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Mainers for Fair Bear Hunting v. Maine Department of Inland Fisheries and Wildlife

Superior Court of Maine, Cumberland

March 31, 2015




Before the court is defendant Department of Inland Fisheries & Wildlife ("DIFW")'s motion to dismiss count II of the complaint. Following the election on November 4, 2014 in which Question 1 was defeated, defendant argues that plaintiffs lack standing and that count II is moot. Maine Wildlife Conservation Council ("MWCC"), which opposed Question 1, joins in the motion. For the following reasons, the motion is granted.


Plaintiff Mainers for Fair Bear Hunting ("MFBH") is a Maine Ballot Question Committee and was a proponent of Question 1, which read: "Do you want to ban the use of bait, dogs or traps in bear hunting except to protect property, public safety, or for research?" Plaintiff Katie Hansberry served as MFBH's campaign director. Voters rejected the measure.

Leading up to the election, plaintiffs filed their two-count complaint on September 30, 2014. Count I alleged certain FoAA violations and has been largely resolved. The parties agreed to bifurcate counts I and II to allow the court to enter a final judgment on plaintiffs' primary claim. (3/16/15 Stipulation.) Count II alleges the illegal expenditure of public funds over DIFW's advocacy against Question 1, which, most notably, included MWCC's TV commercials showing DIFW staff in uniform discussing their opposition to the ballot measure. Plaintiffs filed a motion for a temporary restraining order, which the court denied on October 22, 2014. Plaintiffs sought expedited review in the Law Court, but the Law Court declined to expedite the case on October 30, 2014. Plaintiffs then withdrew their appeal. On March 6, 2015, defendant moved to dismiss count II of plaintiffs' complaint.


Defendant challenges plaintiffs' standing and argues that count II is moot. "Standing and mootness are closely related concepts describing conditions of justiciability." Madore v. Me. Land Use Regulation Comm'n, 1998 ME 178, ¶ 8, 715 A.2d 157. "Standing to sue means that the party, at the commencement of the litigation, has sufficient personal stake in the controversy to obtain judicial resolution of that controversy." Halfway House, Inc. v. City of Portland, 670 A.2d 1377, 1379 (Me. 1996). "When a party initially holds the requisite personal interest, but is later divested of that interest" the doctrine of mootness applies. Madore, 1998 ME 178, ¶ 8, 715 A.2d 157. As the major organizing proponent of Question 1, the court is satisfied that plaintiff MFBH and its campaign director had a sufficient stake in the controversy at the outset of litigation to present a justiciable case. See McCaffrey v. Gartley, 377 A.2d 1367, 1370 (Me. 1973). The court will therefore focus on whether count II is moot.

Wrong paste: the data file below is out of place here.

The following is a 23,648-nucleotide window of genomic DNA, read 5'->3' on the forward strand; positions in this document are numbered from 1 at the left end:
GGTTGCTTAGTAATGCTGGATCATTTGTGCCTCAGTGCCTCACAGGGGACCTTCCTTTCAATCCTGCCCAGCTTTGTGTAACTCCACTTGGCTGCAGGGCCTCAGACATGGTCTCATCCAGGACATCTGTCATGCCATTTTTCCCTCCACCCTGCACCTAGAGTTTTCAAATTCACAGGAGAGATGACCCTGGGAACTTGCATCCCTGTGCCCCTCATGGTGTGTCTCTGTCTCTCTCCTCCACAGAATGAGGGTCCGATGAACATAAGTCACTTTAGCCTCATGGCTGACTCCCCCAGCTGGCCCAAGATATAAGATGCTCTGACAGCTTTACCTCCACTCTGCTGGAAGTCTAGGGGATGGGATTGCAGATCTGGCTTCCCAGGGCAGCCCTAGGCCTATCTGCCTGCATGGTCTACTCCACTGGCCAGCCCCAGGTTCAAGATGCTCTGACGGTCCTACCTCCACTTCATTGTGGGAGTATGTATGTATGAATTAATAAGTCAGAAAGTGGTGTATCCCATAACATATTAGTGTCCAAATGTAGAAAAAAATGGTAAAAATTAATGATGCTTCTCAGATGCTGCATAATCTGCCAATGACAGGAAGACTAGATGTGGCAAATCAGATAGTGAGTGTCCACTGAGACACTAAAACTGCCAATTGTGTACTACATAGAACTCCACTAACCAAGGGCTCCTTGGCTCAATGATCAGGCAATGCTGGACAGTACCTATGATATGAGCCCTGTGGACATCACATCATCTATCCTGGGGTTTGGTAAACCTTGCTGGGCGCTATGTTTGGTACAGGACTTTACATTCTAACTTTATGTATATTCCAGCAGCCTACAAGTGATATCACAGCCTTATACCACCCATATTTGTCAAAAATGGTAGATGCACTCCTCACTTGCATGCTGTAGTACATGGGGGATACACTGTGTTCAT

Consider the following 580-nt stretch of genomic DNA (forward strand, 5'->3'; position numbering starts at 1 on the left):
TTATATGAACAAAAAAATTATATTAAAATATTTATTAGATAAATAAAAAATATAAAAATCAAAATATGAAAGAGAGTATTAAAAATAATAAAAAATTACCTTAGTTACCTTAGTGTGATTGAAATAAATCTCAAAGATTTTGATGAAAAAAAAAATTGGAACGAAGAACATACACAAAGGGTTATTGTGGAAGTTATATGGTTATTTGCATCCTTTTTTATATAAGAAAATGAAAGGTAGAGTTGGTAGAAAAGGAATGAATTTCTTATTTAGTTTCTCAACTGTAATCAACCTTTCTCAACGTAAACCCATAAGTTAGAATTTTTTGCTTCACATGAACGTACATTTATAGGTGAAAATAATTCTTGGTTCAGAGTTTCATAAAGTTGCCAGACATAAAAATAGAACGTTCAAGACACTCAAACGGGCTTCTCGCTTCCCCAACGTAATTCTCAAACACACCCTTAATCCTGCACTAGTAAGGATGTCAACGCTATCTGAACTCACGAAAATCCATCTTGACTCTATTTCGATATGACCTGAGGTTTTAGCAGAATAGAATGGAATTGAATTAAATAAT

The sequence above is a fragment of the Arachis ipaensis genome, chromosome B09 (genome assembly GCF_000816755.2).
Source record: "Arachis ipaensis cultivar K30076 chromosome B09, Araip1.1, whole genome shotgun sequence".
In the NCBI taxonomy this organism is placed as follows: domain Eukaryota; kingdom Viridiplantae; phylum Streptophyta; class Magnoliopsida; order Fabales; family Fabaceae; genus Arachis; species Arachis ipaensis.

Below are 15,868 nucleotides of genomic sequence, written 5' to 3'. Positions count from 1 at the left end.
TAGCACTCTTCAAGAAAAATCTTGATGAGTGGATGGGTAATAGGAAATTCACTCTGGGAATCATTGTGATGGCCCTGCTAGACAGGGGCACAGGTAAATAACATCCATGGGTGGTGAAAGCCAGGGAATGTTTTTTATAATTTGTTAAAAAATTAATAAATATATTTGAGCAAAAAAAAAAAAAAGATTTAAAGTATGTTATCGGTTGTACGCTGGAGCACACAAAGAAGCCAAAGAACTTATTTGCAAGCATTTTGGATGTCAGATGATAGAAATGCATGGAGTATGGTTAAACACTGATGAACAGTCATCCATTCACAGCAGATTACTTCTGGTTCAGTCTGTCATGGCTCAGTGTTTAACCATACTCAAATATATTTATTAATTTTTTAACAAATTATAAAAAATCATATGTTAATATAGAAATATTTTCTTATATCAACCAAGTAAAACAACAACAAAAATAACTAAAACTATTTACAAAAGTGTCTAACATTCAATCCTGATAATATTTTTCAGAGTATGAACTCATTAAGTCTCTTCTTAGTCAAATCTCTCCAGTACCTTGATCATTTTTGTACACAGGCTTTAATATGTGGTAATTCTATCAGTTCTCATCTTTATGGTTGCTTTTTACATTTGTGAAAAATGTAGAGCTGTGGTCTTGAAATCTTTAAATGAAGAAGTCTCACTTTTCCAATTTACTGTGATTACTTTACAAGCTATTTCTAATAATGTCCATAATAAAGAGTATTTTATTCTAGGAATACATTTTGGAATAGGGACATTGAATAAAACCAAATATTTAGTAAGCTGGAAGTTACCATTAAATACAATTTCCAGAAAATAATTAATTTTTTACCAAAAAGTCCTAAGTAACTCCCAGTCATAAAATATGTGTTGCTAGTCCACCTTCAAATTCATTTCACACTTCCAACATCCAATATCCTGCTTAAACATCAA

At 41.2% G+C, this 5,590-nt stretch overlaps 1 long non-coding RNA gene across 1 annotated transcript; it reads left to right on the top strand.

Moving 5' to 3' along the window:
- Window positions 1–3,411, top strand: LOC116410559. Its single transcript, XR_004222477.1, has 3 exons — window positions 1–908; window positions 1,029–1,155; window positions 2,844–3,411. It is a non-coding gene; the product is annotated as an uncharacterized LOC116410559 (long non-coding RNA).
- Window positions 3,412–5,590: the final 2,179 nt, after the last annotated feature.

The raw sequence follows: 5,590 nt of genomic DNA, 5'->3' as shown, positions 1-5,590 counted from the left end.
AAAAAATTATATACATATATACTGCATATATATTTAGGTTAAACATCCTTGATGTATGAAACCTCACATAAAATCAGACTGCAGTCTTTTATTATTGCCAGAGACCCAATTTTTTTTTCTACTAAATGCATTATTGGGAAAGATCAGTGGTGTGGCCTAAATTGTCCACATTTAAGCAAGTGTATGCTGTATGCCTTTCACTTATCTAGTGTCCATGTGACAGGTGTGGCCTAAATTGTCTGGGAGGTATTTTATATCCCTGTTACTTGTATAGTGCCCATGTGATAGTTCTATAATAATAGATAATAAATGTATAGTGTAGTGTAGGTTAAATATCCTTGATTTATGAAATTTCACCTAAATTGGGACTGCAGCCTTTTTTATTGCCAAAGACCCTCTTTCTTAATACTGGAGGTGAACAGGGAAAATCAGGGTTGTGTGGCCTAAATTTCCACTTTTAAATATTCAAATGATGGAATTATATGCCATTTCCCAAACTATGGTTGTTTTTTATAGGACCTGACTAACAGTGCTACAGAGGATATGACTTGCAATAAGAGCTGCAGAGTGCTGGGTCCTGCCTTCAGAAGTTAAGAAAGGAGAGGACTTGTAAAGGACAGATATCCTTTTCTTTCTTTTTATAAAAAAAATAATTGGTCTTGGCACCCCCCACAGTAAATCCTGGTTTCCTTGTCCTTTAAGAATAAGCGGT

In deciding whether a case is moot, the court must determine "whether there remain sufficient practical effects flowing from the resolution of the litigation to justify the application of limited judicial resources." Hal/way House, Inc. v. City of Portland, 670 A.2d 1377, 1380 (Me. 1996). The issue is often phrased in terms of whether a decision from the court could provide the litigants with any effective relief. Me. Civil Liberties Union v. City of S. Portland, 1999 ME 121, ¶ 8, 734 A.2d 191. "The mootness doctrine preserves the 'flexibility of the law by not creating unnecessary precedent.'" Gordan v. Cummings, 2000 ME 68, ¶ 10, 756 A.2d 942 (quoting Graffam v. Wray, 437 A.2d 627, 631 (Me. 1981)).

Plaintiffs' allegations in count II of the complaint are all focused on campaign activity leading up to the Question 1 vote. (Compl. ¶¶ 98, 102-103.) Plaintiffs request for relief under count II states:

[T]he plaintiffs respectfully request this Court to (a) permanently enjoin IF&W from further use of agency resources, including staff time, to oppose Question 1; (b) order IF&W to immediately remove political content from its website, YouTube channel, and other outlets; (c) order that the current television advertisement produced using IF&W resources be immediately removed from the air; (d) order repayment of funds illegally expended to the Treasurer of the State of Maine; (e) award Plaintiffs their attorneys' fees and other costs for the maintenance of this action; and (f) grant such other and further relief as this Court may deem just and appropriate.

Now that the election is over, the agency is no longer using any resources to oppose Question 1 and the television ads are no longer airing. The court does not have the authority to invalidate the election results. Me. Sch. Admin. Dist. No. 37 v. Pineo, 2010 ME 11, ¶ 8, 988 A.2d 987. Therefore, the court cannot grant plaintiffs any effective relief.[1] See Campaign for Sensible Transp. v. Me. Tpk. Auth, 658 A.2d 213, 215 (1995) ("Because the granting of an injunction preventing expenditure of toll revenues to influence the 1991 referendum's outcome would afford no effective relief to CST, its appeal is rendered moot."). Plaintiffs' claim is moot.

Plaintiffs urge the court to find that one of the exceptions to the mootness ...

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